Obama Should Take Up the Bowles-Simpson Plan

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In a new column for the Financial Times, I offer the president some advice:

The right question to ask of the Bowles-Simpson plan is not whether the chairmen's advice will be followed in full. It would be good if it were, but it will not be. The right question is what Mr Obama does next. Will he see the plan as a way for him to take charge and make the US think hard about ends and means - which he, the rest of the political class and the country as a whole have avoided up to now? Or will he see the plan, for which he himself asked, as political poison and hide?...

Mr President, here is your chance. You appointed two excellent chairman to lead your commission. Here is their advice. Accept it. Take ownership of it. Infuriate the zealots on Capitol Hill and, for heaven's sake, do something with it.

Charlie Cook has even drafted the speech:

My fellow Americans...

Last week a report was issued by two outstanding Americans, former Republican Sen. Alan Simpson of Wyoming and Erskine Bowles, a Democrat and former chief of staff to President Clinton--the co-chairmen of a deficit and entitlement commission that I set up a year ago. Reading their recommendations carefully, I found little that I liked. I can't imagine any Democrat who would be enthusiastic about many of the recommendations, particularly the spending cuts and changes to Social Security. But I am sure that the incoming speaker of the House, John Boehner, R-Ohio, and Senate minority leader, Mitch McConnell, R-Ky., and just about every Republican hate many of the recommendations as well. The fact that people of both parties find so much to dislike suggests that this is not a plan that favors either side...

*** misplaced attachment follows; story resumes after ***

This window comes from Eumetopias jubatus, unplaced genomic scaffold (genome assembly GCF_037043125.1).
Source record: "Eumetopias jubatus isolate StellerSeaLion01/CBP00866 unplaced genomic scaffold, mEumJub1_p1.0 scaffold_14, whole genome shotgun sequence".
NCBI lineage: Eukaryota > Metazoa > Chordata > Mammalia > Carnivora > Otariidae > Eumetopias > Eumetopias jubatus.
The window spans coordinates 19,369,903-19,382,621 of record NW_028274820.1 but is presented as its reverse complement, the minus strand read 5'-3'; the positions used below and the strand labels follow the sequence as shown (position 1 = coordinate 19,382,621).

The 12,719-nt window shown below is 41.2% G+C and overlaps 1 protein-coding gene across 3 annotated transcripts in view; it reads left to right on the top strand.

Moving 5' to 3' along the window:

I eagerly wait to hear what the other 16 members of the deficit commission say, but I think we all need to put our partisan and ideological feelings aside and seriously consider passing much of what Simpson and Bowles have suggested.
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Clive Crook is a senior editor of The Atlantic and a columnist for Bloomberg View. He was the Washington columnist for the Financial Times, and before that worked at The Economist for more than 20 years, including 11 years as deputy editor. Crook writes about the intersection of politics and economics. More

Crook writes about the intersection of politics and economics.

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